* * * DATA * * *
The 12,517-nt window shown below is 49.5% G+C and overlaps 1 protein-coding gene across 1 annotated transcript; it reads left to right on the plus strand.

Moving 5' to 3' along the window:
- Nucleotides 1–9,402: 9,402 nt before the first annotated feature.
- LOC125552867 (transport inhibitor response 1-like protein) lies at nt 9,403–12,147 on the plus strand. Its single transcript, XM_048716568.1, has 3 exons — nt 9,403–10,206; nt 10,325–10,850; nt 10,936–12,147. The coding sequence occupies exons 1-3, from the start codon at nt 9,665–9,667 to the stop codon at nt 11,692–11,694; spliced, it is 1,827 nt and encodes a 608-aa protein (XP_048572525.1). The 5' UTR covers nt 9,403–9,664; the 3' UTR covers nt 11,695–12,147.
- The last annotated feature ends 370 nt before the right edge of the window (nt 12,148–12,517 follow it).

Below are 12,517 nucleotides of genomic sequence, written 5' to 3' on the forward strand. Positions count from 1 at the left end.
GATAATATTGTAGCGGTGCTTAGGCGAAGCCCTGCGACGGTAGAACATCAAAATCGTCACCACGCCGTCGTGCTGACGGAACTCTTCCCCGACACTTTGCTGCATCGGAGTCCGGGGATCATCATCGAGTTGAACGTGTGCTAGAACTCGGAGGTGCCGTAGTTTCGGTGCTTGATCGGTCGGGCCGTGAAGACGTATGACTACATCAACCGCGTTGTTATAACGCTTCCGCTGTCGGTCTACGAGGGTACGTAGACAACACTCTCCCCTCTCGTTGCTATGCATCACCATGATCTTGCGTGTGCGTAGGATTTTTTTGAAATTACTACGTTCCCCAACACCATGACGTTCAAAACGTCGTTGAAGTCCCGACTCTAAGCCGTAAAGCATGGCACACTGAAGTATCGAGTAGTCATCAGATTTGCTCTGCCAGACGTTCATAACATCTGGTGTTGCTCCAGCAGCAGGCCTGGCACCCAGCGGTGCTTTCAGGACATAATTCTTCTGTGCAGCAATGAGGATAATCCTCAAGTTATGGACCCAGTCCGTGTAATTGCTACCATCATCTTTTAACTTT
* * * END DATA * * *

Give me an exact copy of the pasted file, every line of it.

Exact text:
The 12,517-nt window shown below is 49.5% G+C and overlaps 1 protein-coding gene across 1 annotated transcript; it reads left to right on the plus strand.

Moving 5' to 3' along the window:
- Nucleotides 1–9,402: 9,402 nt before the first annotated feature.
- LOC125552867 (transport inhibitor response 1-like protein) lies at nt 9,403–12,147 on the plus strand. Its single transcript, XM_048716568.1, has 3 exons — nt 9,403–10,206; nt 10,325–10,850; nt 10,936–12,147. The coding sequence occupies exons 1-3, from the start codon at nt 9,665–9,667 to the stop codon at nt 11,692–11,694; spliced, it is 1,827 nt and encodes a 608-aa protein (XP_048572525.1). The 5' UTR covers nt 9,403–9,664; the 3' UTR covers nt 11,695–12,147.
- The last annotated feature ends 370 nt before the right edge of the window (nt 12,148–12,517 follow it).

Below are 12,517 nucleotides of genomic sequence, written 5' to 3' on the forward strand. Positions count from 1 at the left end.
GATAATATTGTAGCGGTGCTTAGGCGAAGCCCTGCGACGGTAGAACATCAAAATCGTCACCACGCCGTCGTGCTGACGGAACTCTTCCCCGACACTTTGCTGCATCGGAGTCCGGGGATCATCATCGAGTTGAACGTGTGCTAGAACTCGGAGGTGCCGTAGTTTCGGTGCTTGATCGGTCGGGCCGTGAAGACGTATGACTACATCAACCGCGTTGTTATAACGCTTCCGCTGTCGGTCTACGAGGGTACGTAGACAACACTCTCCCCTCTCGTTGCTATGCATCACCATGATCTTGCGTGTGCGTAGGATTTTTTTGAAATTACTACGTTCCCCAACACCATGACGTTCAAAACGTCGTTGAAGTCCCGACTCTAAGCCGTAAAGCATGGCACACTGAAGTATCGAGTAGTCATCAGATTTGCTCTGCCAGACGTTCATAACATCTGGTGTTGCTCCAGCAGCAGGCCTGGCACCCAGCGGTGCTTTCAGGACATAATTCTTCTGTGCAGCAATGAGGATAATCCTCAAGTTATGGACCCAGTCCGTGTAATTGCTACCATCATCTTTTAACTTT